(c) Abductive reasoning looks not at specific data but rather broad sets and from that set tries to propose rough systems for interpreting that set. However, it is content neutral in that it is not really looking for absolute truth but only a system that works pragmatically. Abductive reasoning, like inductive reasoning, must ultimately depend on limited observations, and since it leans more heavily into the assumptions of the observer, doesn't usually require that the conclusions be true in every instance. This is the way imperfect humans live their lives, but not a path to truth.

Therefore, logic is useful for analyzing the world, but can never produce true content.

(2) We all exist in-the-world.

Thankfully we all have content on which the tools of logic can be turned. We grow up breathing before we speak, and speaking before we think, and believing before we can prove. Religions that depend on revelation take the content which they believe is delivered to them by God to be the source of absolute assumptions from which they may reason deductively, to guide their inductive observations, and to scaffold their ways of understanding the world at large.

(3) The proper use of logic is analytical not productive.

Therefore, logic may be useful for analyzing and critiquing our own knowledge but it can never produce knowledge, and so never properly undermines revelation for believers in revelation. To allow logic to trump religion if you are a believer is an inappropriate application of logic.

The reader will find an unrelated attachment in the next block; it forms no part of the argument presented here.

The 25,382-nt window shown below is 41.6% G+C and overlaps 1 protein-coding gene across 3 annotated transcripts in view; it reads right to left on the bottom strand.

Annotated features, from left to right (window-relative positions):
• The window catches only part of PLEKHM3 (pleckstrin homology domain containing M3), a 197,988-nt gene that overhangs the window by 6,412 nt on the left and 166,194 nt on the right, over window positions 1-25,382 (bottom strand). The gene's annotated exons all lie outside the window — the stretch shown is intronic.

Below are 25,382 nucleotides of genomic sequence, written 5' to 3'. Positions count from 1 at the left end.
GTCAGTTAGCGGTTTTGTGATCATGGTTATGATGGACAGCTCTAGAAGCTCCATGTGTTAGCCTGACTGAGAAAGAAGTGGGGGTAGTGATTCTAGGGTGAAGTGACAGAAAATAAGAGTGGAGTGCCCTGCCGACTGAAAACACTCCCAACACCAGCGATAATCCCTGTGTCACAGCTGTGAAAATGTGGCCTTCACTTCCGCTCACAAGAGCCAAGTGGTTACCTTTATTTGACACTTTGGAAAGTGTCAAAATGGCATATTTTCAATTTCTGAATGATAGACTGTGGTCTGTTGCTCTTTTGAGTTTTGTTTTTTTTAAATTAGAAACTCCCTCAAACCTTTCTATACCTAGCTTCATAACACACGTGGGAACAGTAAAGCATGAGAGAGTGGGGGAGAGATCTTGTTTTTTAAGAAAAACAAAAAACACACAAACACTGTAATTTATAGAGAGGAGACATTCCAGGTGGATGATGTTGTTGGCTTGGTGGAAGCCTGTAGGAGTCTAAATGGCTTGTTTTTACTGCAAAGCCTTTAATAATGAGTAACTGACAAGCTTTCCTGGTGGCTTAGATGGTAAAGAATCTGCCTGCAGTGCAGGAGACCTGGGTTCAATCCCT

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Islam is not a logical way of life, it's a religious way of life. This is why the Prophet said that we keep to our way of life, as you keep to yours.

Kalam, is the rational or logical defence of Islam which does not on the whole interest many Muslims. From what I've said above, you would be right to say it doesn't interest me. Although I have been interested in logic. But it may be what you are looking for.

The notion of secular first arose in Europe during the disputes between various religious factions. Today, its another way of life for some although it has no book, so to speak. Moreover, its basically the civic religion of Europe. This virtue of toleration that you speak of does not come from nowhere and has a history.

As good Europeans we keep to their, or rather, our laws, as we are Europeans. And we also keep to our customs as the abiding by one's religion as a way of life, is one way to the good life, which Europe wisely approves of.

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See my answer here. It's an in depth answer about having a rational approach in Islam.

About your assumptions:

truly reading/following the word of Muhammad No Muslim should assume such. There are a gazzilion disputes among Muslim scholars about many verses, many aspects of Prophet Muhammad's life or its application to today's world.

they don't criticize neither the source of the information or the information in itself

We do criticize, we should be critical of what comes to us. Read my linked answer.

why should we not tolerate each other exactly as we are

We shouldn't force them:

There shall be no compulsion in [acceptance of] the religion. The right course has become clear from the wrong. https://quran.com/2/256

Let them have their religion—if they don't want to listen (don't force them, let them enjoy their own ignorance)

For you is your religion, and for me is my religion.https://quran.com/109/6

That shouldn't be the case

providing me with the logic behind your reasoning or simply denouncing logic in favor of religion.

A group of Muslims just follow leaders (good or bad, unintellectual or intellectual, pious or evil). I'm sure a group of atheist, Christians, Jews, Hindus just follow people. People are people. Muslims aren't from Mars or anywhere.

The other group that are intellectual, don't just follow they are critical

So basically to answer this part: The group who just follow, may just have leaders who evil, have an agenda or are simply very unintellectual, which I highly doubt. I mean what kind of a person would prefer violence?!

The other group who are intellectual denounce violence completely.